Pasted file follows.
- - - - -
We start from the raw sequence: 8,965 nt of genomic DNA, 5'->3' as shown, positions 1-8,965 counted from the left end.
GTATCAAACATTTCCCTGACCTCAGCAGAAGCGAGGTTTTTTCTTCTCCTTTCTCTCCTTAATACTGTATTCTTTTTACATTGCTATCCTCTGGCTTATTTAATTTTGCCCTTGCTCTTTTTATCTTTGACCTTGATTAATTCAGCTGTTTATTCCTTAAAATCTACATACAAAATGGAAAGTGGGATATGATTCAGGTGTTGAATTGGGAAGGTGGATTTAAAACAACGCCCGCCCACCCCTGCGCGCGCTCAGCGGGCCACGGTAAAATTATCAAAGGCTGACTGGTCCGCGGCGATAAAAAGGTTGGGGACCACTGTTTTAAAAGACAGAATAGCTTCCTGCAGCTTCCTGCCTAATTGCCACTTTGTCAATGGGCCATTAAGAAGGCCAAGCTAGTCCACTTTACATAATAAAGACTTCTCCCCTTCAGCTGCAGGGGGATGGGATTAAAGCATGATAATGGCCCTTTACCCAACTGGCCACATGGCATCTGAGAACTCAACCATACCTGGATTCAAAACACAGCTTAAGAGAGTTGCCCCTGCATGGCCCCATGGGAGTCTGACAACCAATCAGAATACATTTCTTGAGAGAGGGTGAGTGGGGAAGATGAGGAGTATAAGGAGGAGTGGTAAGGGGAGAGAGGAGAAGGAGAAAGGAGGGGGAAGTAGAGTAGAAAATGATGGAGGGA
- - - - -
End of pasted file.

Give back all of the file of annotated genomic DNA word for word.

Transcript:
We start from the raw sequence: 8,965 nt of genomic DNA, 5'->3' as shown, positions 1-8,965 counted from the left end.
GTATCAAACATTTCCCTGACCTCAGCAGAAGCGAGGTTTTTTCTTCTCCTTTCTCTCCTTAATACTGTATTCTTTTTACATTGCTATCCTCTGGCTTATTTAATTTTGCCCTTGCTCTTTTTATCTTTGACCTTGATTAATTCAGCTGTTTATTCCTTAAAATCTACATACAAAATGGAAAGTGGGATATGATTCAGGTGTTGAATTGGGAAGGTGGATTTAAAACAACGCCCGCCCACCCCTGCGCGCGCTCAGCGGGCCACGGTAAAATTATCAAAGGCTGACTGGTCCGCGGCGATAAAAAGGTTGGGGACCACTGTTTTAAAAGACAGAATAGCTTCCTGCAGCTTCCTGCCTAATTGCCACTTTGTCAATGGGCCATTAAGAAGGCCAAGCTAGTCCACTTTACATAATAAAGACTTCTCCCCTTCAGCTGCAGGGGGATGGGATTAAAGCATGATAATGGCCCTTTACCCAACTGGCCACATGGCATCTGAGAACTCAACCATACCTGGATTCAAAACACAGCTTAAGAGAGTTGCCCCTGCATGGCCCCATGGGAGTCTGACAACCAATCAGAATACATTTCTTGAGAGAGGGTGAGTGGGGAAGATGAGGAGTATAAGGAGGAGTGGTAAGGGGAGAGAGGAGAAGGAGAAAGGAGGGGGAAGTAGAGTAGAAAATGATGGAGGGA